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Landlord jailed for two years for failing to declare Capital Gains Tax

1-minute read

Landlord jailed for two years for failing to declare Capital Gains Tax
Josh Hall

Josh Hall

29 August 2017

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A Hampshire landlord has been handed a two year jail sentence after failing to declare Capital Gains Tax on rental properties.

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The man evaded over £157,000 in CGT on the sale of two properties near Aldershot, having failed to declare the money between 2006 and 2013.

The landlord was arrested at Heathrow in 2014 on re-entering the UK from holiday, and was jailed earlier this month. It is expected that he will be the subject of asset forfeiture proceedings in order to recoup the tax owed.

Landlords in the crosshairs

The case is the latest in HMRC’s continued crackdown on tax evasion amongst landlords. The property taskforce uses data including that found in the Land Registry and the electoral roll to identify landlords who may be underpaying.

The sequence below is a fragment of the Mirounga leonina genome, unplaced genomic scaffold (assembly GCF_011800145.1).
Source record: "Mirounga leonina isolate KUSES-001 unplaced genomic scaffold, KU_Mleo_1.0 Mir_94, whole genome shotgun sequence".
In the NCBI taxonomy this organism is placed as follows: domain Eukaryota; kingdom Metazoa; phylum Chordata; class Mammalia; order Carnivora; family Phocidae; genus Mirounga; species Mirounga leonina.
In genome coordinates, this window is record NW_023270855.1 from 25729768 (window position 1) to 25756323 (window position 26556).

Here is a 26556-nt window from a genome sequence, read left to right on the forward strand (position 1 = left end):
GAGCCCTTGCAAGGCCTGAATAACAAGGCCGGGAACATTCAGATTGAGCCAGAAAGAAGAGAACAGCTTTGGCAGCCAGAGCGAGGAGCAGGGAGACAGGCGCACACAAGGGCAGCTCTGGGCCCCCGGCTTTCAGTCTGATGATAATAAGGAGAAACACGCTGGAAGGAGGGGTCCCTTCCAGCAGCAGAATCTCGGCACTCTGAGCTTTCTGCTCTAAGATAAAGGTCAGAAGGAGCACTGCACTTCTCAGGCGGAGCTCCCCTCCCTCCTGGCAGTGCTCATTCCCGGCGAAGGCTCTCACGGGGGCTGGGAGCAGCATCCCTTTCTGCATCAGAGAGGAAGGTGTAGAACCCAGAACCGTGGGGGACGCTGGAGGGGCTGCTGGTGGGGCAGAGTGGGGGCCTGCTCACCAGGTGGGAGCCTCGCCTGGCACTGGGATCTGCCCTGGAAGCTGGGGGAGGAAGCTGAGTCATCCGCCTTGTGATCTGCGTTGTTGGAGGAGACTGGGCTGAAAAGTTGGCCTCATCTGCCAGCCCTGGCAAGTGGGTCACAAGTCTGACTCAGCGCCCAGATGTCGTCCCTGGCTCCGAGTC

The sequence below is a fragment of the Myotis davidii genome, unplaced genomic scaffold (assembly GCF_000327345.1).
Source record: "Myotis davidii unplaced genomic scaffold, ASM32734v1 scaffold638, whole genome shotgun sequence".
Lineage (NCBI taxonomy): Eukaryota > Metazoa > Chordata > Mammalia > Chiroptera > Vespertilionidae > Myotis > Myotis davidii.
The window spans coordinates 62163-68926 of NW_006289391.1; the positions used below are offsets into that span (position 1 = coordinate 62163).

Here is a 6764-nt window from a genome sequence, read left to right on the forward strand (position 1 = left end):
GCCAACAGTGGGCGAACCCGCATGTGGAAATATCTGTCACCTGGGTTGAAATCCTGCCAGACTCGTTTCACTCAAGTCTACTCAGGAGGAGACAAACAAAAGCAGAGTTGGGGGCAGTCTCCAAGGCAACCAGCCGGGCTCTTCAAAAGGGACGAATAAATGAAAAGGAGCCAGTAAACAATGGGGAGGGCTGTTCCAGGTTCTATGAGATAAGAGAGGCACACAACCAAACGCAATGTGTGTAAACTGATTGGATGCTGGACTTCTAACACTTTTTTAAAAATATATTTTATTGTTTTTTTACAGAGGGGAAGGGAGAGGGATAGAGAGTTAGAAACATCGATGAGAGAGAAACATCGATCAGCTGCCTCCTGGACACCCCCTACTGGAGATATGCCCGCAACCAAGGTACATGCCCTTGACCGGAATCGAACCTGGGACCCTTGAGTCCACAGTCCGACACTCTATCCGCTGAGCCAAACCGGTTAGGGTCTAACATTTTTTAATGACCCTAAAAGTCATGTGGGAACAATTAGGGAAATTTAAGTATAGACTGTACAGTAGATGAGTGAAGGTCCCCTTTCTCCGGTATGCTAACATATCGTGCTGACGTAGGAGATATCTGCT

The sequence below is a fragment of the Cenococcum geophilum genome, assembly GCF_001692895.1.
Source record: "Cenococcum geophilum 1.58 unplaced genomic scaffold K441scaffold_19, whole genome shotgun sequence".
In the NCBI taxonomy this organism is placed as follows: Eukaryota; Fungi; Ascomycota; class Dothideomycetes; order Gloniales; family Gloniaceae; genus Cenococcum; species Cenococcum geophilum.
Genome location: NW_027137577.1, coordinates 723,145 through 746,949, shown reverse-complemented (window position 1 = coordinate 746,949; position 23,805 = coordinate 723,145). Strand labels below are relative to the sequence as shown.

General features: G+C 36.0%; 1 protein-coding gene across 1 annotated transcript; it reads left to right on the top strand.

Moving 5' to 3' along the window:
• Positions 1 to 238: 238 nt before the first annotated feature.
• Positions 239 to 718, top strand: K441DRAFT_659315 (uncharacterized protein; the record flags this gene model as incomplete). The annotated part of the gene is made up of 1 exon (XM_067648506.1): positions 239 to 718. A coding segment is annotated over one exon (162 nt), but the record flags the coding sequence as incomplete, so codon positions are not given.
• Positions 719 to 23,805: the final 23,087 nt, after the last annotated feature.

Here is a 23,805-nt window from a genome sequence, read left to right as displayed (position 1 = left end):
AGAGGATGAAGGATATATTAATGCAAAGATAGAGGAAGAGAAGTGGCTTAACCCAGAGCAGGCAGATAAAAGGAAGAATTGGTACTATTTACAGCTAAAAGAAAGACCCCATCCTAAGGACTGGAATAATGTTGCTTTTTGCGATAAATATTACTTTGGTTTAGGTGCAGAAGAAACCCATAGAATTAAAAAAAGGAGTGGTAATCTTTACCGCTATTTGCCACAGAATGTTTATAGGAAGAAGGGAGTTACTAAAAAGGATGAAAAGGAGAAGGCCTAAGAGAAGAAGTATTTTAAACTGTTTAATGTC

HMRC’s efforts now span almost all of the UK, following a gradual regional roll-out over the last five years.

Landlords have long been warned over the risks associated with tax evasion, and the taskforce’s investigations have now yielded a number of criminal prosecutions.

HMRC responds

Responding to the Hampshire landlord’s sentencing, HMRC’s Fraud Investigation Service assistant director Richard Wilkinson said the man “thought he was above the law, and decided not to declare or pay the tax due from the sale of some of his property portfolio.

“It is simply not acceptable to steal from UK taxpayers. HMRC will continue to pursue those who attempt to hide their gains on assets and income, and investigate those who attack the tax system.”

What should landlords do about property tax?

Landlords who are concerned about their tax position should seek independent advice from a specialist accountant.

Simply Business publishes regular news on developments in landlord and property tax and affairs, which you can read in the Landlord section of our Knowledge Centre. Bear in mind that this does not constitute legal or financial advice.

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